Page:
If the d-line was getting the job done, our backups and or average starters should be making more progress along with our starters.
    Last edited by fezziwig; 01-23-2013 at 06:56 PM.

  3. #3
    Pro Bowler supersteeler's Avatar
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    The injuries to Lamar and James hurt us big time. No player stepped up when given the opportunity like James did when Joey Porter was injured and he replaced him back in the day.

    Carter did squat and Worlids only made a few good plays but inconsistent. Its going to tough to find a player like James Harrison should he not be here next season. Our D-line never was that good getting sacks, it isn't designed that way, they are supposed to eat up blocks opening up lanes for our LB's and stopping the run.
    Aaron Smith was the last D-linemen I can remember that had 8 sacks which is damn good considering our scheme, but a healthy Harrison and Woodley all year would of made a difference.

  4. #4
    Our D-Line is doing their job and that's part of the why the defense was #1 in yardage and #6 in points allowed...

    Guys like Woodley, Harrison and Timmons need to be healthy to make the splash plays...the guys who aren't as talented as those three make tackles, but not splash plays...

  5. #5
    Hall of Famer fezziwig's Avatar
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    No joke that the defense does better with James Harrison. How many James Harrisons fall from the trees these days ? Th d-line needs to improve also because they can't always have a super star in the wings. Woodley has turned into an over weight mouth that he can't backup. Being out of shape doesn't help his injury problems and are probably the cause of his injuries. I thought Joey Porter was over hyped but I will say, the guy came to play and was always in shape as far as I remember.

  6. #6
    Quote Originally Posted by fezziwig View Post
    No joke that the defense does better with James Harrison. How many James Harrisons fall from the trees these days ? Th d-line needs to improve also because they can't always have a super star in the wings. Woodley has turned into an over weight mouth that he can't backup. Being out of shape doesn't help his injury problems and are probably the cause of his injuries. I thought Joey Porter was over hyped but I will say, the guy came to play and was always in shape as far as I remember.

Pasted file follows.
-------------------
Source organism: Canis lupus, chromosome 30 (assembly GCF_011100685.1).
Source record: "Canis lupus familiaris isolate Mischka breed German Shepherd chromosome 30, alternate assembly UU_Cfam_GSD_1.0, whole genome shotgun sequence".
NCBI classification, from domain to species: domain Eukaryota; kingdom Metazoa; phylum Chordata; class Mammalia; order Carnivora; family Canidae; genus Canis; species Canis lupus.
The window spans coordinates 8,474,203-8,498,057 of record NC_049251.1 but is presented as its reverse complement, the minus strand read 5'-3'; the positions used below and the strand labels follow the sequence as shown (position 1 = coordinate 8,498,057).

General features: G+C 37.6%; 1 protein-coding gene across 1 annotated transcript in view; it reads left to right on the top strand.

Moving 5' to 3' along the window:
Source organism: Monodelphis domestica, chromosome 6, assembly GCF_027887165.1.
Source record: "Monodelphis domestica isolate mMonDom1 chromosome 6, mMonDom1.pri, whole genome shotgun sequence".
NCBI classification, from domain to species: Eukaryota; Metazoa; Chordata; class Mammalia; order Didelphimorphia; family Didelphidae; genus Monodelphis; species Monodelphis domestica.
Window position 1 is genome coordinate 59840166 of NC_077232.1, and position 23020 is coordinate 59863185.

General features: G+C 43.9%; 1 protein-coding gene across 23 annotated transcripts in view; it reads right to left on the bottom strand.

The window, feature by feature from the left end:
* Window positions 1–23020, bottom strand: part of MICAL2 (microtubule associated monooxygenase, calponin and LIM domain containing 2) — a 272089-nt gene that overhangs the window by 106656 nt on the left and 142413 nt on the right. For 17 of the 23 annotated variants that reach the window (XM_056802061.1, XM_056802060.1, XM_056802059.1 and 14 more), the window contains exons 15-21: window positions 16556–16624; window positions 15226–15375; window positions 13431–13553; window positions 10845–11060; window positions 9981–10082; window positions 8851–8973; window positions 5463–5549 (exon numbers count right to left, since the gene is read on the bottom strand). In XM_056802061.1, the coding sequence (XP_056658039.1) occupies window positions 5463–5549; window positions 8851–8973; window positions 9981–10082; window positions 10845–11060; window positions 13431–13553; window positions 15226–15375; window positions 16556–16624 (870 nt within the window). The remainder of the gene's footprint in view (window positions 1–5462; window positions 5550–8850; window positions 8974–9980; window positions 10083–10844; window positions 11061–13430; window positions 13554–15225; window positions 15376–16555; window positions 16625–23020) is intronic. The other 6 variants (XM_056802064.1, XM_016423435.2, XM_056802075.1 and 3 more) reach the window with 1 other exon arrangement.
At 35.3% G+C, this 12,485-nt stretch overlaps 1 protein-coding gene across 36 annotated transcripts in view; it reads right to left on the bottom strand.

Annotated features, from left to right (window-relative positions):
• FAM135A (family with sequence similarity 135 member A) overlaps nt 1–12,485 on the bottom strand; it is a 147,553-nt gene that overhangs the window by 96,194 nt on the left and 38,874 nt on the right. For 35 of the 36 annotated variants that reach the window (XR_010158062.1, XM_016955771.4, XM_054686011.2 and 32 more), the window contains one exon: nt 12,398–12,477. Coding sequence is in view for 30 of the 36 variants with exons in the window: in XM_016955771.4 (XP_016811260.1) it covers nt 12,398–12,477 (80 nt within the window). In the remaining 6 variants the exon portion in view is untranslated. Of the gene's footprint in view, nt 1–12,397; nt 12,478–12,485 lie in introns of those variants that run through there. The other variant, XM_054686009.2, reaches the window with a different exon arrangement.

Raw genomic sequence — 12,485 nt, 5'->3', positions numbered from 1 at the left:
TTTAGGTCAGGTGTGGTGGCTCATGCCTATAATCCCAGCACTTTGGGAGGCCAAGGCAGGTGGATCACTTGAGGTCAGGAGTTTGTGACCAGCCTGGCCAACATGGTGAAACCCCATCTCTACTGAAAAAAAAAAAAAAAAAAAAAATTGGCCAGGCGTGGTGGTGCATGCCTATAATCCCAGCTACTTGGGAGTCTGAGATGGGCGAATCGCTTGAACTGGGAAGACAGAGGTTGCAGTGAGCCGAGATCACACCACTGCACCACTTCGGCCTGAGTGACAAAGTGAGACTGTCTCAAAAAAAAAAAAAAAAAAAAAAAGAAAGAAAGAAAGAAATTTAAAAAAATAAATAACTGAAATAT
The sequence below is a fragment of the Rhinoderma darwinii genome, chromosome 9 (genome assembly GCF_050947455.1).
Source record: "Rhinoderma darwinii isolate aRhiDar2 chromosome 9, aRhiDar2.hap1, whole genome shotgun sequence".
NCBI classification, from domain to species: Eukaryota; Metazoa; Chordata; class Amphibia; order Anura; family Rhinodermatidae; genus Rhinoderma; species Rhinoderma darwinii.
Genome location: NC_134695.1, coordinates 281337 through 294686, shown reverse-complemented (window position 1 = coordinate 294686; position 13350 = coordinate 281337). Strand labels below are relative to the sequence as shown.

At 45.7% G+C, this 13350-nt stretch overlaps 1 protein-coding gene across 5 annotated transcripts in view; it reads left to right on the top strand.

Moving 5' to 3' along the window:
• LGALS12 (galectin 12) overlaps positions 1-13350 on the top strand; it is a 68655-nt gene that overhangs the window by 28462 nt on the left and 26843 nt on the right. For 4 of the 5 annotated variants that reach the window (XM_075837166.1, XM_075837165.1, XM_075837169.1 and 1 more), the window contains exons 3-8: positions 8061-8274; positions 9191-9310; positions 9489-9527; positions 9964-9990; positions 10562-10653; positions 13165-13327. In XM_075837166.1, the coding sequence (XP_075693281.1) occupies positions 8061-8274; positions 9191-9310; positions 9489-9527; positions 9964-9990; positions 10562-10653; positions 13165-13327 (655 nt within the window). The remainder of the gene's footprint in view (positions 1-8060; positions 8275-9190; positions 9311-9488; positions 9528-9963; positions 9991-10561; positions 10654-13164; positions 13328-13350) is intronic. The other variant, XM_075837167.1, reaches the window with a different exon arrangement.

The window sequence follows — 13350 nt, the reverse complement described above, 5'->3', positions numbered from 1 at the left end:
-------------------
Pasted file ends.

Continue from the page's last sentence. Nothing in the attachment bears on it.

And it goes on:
And that's why guys like Ovi call for the 4-3 incessantly...

    If you want your d-linemen to get after the QB, then you have to scheme to send them...

    Yes, Aaron Smith had an 8 sack performance in a season...statistically, that was an outlier...more often than not, the DEs in this scheme get less than 5 sacks...

    Remember this?:

    More of an issue is Ta‘amu getting used to the switch from defensive end to nose tackle in the Steelers‘ 3-4 scheme.

    Ta‘amu is required to occupy blocks with his wide frame and stay gap-sound rather than use his athleticism to make plays. He found out at minicamp that‘s not as easy as it might seem.

    “I got to the quarterback on one play, but the coaches told me that we are a gap team and we don‘t need a Superman,” Ta‘amu said


    Read more: http://triblive.com/sports/steelers/...#ixzz2ItupRQNk

  7. #7
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    Quote Originally Posted by Slapstick View Post
    And that's why guys like Ovi call for the 4-3 incessantly...

    If you want your d-linemen to get after the QB, then you have to scheme to send them...

    Yes, Aaron Smith had an 8 sack performance in a season...statistically, that was an outlier...more often than not, the DEs in this scheme get less than 5 sacks...

    Remember this?:
    Thank you Slappy. The ability to replenish talent in the 3-4 is exactly why I support the 4-3.
    Playing Fantasy Football does not qualify you to be the in the front office or on the coaching staff of the Pittsburgh Steelers. They are professionals and you are not!

  8. #8
    Quote Originally Posted by Slapstick View Post
    And that's why guys like Ovi call for the 4-3 incessantly...

    If you want your d-linemen to get after the QB, then you have to scheme to send them...

    Yes, Aaron Smith had an 8 sack performance in a season...statistically, that was an outlier...more often than not, the DEs in this scheme get less than 5 sacks...

    Remember this?:
    KVO and Ray Seals were also guys that had 8+ sacks in a season and could push the pocket. On passing downs, Heyward does seem to have some ability to create pressure, but I haven't seen it from Ziggy Hood.

  9. #9
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    Quote Originally Posted by phillyesq View Post
    KVO and Ray Seals were also guys that had 8+ sacks in a season and could push the pocket. On passing downs, Heyward does seem to have some ability to create pressure, but I haven't seen it from Ziggy Hood.
    Those high sack seasons are outliers for DEs playing in our scheme. They are once, maybe twice, a decade occurences.
    Playing Fantasy Football does not qualify you to be the in the front office or on the coaching staff of the Pittsburgh Steelers. They are professionals and you are not!

  10. #10
    Quote Originally Posted by Oviedo View Post
    Those high sack seasons are outliers for DEs playing in our scheme. They are once, maybe twice, a decade occurences.
    It's about more than sacks. It's about controlling the line and getting pressure. Regardless, the point is that talented guys in the Steelers scheme do get sacks. No, they aren't putting up the numbers of a JJ Watt, but nobody really is. Justin Smith has never put up more than 8 sacks in a season, and he is widely regarded as among the best lineman in football - a reputation that he earned not in a 4-3, but after moving to a 3-4.